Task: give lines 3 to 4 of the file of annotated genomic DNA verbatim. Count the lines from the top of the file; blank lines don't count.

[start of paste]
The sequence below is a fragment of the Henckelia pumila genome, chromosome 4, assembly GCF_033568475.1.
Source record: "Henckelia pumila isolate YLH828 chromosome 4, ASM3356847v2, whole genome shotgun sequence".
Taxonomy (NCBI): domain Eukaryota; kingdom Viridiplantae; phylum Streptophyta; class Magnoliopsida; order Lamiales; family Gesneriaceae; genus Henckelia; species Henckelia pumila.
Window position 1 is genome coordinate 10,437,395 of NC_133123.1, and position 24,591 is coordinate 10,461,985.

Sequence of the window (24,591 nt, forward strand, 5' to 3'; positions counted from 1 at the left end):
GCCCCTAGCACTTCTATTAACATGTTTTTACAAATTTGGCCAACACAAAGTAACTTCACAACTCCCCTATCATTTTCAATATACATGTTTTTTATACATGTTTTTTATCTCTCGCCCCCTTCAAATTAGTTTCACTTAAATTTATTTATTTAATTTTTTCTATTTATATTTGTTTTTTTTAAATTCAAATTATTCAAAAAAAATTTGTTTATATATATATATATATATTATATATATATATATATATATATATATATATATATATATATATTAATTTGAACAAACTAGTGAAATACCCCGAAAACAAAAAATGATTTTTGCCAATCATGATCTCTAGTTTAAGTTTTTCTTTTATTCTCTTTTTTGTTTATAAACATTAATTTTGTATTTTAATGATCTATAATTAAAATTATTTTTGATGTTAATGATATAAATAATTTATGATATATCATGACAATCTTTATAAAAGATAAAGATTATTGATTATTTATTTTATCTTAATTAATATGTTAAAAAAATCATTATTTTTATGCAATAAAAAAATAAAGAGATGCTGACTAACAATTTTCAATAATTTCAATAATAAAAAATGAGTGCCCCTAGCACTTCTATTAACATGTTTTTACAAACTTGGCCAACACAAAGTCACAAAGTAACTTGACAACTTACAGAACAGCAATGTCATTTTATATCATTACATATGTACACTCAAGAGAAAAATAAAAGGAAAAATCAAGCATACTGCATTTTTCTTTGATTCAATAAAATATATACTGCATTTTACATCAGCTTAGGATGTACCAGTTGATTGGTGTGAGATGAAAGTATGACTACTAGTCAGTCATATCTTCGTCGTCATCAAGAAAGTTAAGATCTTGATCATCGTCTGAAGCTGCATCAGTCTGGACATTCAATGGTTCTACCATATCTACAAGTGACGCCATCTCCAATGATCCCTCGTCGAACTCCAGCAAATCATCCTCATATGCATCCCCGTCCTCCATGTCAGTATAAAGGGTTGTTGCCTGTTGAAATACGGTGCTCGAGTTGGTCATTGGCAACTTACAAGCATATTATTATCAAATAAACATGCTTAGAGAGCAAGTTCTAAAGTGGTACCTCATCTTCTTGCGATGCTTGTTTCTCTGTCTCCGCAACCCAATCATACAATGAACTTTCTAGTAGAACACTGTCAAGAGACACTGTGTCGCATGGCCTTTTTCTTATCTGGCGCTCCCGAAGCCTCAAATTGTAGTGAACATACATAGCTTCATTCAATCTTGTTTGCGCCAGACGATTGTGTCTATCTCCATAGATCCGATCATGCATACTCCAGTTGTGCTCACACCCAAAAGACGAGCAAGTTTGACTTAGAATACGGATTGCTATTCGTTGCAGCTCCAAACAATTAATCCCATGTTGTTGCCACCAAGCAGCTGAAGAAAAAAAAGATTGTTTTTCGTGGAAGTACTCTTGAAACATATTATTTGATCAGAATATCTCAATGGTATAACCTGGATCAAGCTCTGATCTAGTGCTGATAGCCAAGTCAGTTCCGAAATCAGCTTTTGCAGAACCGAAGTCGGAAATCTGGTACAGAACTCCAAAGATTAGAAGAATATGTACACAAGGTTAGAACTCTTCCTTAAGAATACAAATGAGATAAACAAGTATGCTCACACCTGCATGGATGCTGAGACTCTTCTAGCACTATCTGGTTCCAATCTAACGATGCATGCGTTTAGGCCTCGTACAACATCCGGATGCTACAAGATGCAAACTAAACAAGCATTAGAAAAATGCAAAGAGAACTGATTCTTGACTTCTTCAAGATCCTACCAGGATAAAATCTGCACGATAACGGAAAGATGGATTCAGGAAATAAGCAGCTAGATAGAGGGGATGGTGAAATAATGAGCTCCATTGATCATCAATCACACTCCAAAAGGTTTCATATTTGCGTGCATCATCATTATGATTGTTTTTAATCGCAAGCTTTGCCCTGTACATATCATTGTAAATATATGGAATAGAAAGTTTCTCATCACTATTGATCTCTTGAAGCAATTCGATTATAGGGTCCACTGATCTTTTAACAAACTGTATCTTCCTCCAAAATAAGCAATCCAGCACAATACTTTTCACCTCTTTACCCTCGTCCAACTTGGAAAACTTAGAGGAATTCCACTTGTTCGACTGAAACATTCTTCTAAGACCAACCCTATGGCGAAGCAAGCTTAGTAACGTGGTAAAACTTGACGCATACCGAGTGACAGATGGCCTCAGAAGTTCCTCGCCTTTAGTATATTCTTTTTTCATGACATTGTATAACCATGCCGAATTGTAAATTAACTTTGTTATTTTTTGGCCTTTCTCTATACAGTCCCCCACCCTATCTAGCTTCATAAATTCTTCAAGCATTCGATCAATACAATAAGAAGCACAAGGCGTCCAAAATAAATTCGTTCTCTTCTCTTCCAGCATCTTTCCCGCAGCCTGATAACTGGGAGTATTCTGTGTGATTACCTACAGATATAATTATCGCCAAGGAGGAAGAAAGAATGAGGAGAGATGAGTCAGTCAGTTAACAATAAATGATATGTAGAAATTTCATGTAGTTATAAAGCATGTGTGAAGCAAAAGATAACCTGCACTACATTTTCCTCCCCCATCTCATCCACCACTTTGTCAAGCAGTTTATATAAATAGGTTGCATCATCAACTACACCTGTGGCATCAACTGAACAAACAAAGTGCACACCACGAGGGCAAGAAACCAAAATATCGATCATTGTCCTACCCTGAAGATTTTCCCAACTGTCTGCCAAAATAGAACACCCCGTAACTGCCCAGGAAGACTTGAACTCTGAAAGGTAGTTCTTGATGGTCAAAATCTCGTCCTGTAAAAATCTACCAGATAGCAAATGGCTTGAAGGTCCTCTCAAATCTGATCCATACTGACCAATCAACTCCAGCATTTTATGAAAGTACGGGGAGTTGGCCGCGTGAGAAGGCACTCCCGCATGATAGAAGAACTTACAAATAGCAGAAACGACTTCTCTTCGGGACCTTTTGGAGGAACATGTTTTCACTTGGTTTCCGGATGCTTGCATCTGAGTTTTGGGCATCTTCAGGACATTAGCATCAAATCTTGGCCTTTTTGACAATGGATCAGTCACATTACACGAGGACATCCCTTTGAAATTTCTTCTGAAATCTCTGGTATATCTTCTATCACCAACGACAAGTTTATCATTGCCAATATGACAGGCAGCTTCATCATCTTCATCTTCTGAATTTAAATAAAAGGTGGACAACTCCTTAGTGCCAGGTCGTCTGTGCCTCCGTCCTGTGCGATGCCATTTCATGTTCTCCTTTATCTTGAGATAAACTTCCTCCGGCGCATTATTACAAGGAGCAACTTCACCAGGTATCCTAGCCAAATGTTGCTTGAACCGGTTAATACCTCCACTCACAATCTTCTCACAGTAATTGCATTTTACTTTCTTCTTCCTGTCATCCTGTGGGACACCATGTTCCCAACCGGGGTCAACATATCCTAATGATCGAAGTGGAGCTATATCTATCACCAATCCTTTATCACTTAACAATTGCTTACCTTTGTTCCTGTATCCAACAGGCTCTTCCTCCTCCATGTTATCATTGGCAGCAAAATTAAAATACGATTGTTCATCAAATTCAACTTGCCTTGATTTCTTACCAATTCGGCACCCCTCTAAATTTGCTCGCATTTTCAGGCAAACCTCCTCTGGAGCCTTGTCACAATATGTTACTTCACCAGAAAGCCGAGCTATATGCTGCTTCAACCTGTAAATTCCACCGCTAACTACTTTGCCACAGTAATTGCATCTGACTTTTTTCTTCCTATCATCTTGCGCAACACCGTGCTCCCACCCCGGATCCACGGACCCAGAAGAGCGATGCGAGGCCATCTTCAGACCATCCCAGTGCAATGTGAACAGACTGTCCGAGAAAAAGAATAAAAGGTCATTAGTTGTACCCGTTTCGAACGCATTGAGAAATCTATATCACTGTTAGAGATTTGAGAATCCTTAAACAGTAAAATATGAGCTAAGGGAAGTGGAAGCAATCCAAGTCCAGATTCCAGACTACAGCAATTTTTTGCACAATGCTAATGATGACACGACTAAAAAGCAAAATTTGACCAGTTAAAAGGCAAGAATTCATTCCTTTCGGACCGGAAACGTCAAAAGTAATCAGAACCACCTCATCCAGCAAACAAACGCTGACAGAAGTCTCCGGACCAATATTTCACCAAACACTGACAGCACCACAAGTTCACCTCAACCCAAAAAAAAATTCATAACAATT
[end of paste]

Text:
Taxonomy (NCBI): domain Eukaryota; kingdom Viridiplantae; phylum Streptophyta; class Magnoliopsida; order Lamiales; family Gesneriaceae; genus Henckelia; species Henckelia pumila.
Window position 1 is genome coordinate 10,437,395 of NC_133123.1, and position 24,591 is coordinate 10,461,985.